Housing Bill limits agencies’ ability to resell foreclosed homes

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With less than a month until the elimination of down payment assistance programs across the U.S., further legal analysis of the language within the recent Housing Bill also bans local governments and agencies from providing this assistance. This will greatly impede these entities from reselling foreclosed homes to worthy families and begin to recover neighborhoods being overcome by foreclosures.

According to legal analyses conducted by two Washington D.C.-based law firms, language within the Housing and Economic Recovery Act that ends seller-financed down payment assistance (DPA) for FHA loan borrowers by non-profit groups, does not make exceptions for government agencies or local governments that still want and are able to provide DPA. The result is that many such government agencies or local governments also will be stopped from providing DPA by that new language.

Simultaneously, the Act allocates $4 billion for local governments to purchase, refurbish and sell foreclosed properties, making homeownership more attainable for working class families. However, the Act, by eliminating seller funded down payment assistance, will cripple local governments’ ability to sell those very same homes in combination with an FHA mortgage should those families receive a down payment from the agency selling the home.

“As towns and cities work to recover from the housing crisis, this overlooked but critical element within the bill greatly limits these entities from being able to buy and sell the swath of abandoned or foreclosed homes to needy families,” said Scott Syphax, president and CEO of Nehemiah Corp. “The Bill overlooks the fact that many of these families will be first-time homebuyers without access to a down payment. Traditionally, local governments and agencies would help by providing this down payment assistance. However, because of overly broad language, this will often no longer be an option for many of these transactions, should the homebuyer want to receive an FHA insured mortgage.”

According to a letter written by Weiner Brodsky Sidman Kider PC, affordable housing funds of government agencies, housing finance agencies or Federal Home Loan Banks cannot be used to provide DPA to worthy FHA loan borrowers if those agencies providing that DPA also “financially benefit” from the sales of the homes. For example, when a local government agency rehabilitates a foreclosed home and sells it, as part of its neighborhood stabilization or recovery plan, it cannot also help the buyer purchase that home with an FHA loan by providing DPA to that buyer. If it did so, when that government agency (or its sister agency) then receives transfer or real estate taxes following that home sale, it would “financially benefit” from that sale. The Act does not permit a provider of DPA to do that.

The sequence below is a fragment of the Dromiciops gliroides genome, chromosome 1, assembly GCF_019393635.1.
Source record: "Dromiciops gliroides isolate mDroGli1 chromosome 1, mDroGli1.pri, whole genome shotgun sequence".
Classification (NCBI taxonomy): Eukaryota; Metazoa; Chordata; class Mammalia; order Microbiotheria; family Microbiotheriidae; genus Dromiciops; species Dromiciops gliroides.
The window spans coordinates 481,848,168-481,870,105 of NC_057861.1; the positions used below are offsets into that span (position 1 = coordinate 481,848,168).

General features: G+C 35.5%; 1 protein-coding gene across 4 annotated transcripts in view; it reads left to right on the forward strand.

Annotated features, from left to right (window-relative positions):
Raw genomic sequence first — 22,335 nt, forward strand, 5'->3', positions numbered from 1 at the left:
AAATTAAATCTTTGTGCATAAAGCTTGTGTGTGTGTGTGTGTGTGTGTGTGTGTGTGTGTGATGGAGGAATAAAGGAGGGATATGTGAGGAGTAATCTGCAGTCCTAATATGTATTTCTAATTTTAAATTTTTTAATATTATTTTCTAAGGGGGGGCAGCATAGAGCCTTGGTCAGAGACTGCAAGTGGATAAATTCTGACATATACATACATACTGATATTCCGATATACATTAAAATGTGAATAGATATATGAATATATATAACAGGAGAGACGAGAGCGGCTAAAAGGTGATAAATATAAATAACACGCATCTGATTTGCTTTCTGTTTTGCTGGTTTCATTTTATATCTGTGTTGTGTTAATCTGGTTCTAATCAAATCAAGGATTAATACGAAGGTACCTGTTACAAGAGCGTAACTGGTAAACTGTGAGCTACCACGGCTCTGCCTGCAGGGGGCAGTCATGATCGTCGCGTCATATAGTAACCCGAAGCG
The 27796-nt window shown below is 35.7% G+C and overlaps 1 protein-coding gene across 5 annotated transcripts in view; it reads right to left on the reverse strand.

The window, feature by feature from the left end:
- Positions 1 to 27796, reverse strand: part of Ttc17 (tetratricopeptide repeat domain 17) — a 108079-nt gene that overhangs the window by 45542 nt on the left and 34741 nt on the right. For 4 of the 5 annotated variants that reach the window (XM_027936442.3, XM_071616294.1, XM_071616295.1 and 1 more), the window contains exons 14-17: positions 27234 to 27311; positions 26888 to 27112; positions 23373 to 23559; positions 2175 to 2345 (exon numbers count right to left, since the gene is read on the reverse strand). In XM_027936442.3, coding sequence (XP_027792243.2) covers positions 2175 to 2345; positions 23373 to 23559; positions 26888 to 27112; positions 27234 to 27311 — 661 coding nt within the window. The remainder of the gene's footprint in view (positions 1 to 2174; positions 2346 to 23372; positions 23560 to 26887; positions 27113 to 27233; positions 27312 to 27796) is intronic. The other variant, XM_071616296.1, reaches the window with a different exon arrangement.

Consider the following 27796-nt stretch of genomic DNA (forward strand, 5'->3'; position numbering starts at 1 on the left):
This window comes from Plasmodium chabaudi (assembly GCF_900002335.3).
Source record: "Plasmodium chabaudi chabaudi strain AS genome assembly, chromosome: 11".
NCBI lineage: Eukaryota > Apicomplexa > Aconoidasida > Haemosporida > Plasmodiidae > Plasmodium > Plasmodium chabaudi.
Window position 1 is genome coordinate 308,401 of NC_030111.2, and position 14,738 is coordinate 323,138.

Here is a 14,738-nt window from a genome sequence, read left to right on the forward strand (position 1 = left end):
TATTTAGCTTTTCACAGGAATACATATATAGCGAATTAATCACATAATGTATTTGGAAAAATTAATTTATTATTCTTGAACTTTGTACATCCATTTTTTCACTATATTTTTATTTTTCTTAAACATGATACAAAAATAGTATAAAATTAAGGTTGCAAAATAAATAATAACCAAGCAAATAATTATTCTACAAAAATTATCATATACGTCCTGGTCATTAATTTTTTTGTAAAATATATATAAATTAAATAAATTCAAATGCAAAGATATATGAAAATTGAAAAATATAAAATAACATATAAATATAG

In addition, the analysis by Patton Boggs LLP states that since the mortgagor must pay not less than 3.5% of the appraised value of the property in cash or its equivalent on an FHA-insured loan, any donation by a government entity toward this 3.5% down payment requirement is prohibited if it has obtained those funds either directly or indirectly from the seller of the property.

Danette O’Neal, formerly the Commissioner, Louisiana Housing and Finance Agency serving under Governor Kathleen Blanco stated, “In an already severely depressed state like Louisiana, limiting aid to local families in need is preposterous.” O’Neal continued, “I can only imagine the devastating impact the October 1 ban will have on the state. As we approach the third anniversary of Hurricane Katrina, the citizens are still facing a shortage of decent housing, a lack of affordable housing loan products and insurance prices that severely effect affordability. The down payment assistance programs have helped hundreds of families regain some sense of normalcy in our hurricane ravished state as well as regain confidence in the American dream. Reinstating these programs is a must, and Congress needs to revisit this issue for the sake of towns and cities nationwide.”

“By limiting the pool of homebuyers to only those who are able to provide their own down payment, the Administration is shooting itself in the foot,” Mr. Syphax said. “This is yet another example of how the Administration has overlooked and underestimated the integral role DPA plays in not only providing necessary help for a high percentage of first-time homebuyers, but also its place in steadying the housing market. Folks on all sides of the equation are going to have a much harder time come October 1 unless DPA is reinstated – and quickly.”

On June 31, Representatives Maxine Waters, Gary Miller, Al Green and Christopher Shays introduced a bill that would reinstate DPA. If passed and signed into law, the FHA Seller-Financed Down payment Reform and Risk-Based Pricing Authorization Act of 2008 (H.R. 6694) will allow down payment assistance to continue indefinitely. Visit www.dpagroundswell.org for more information.

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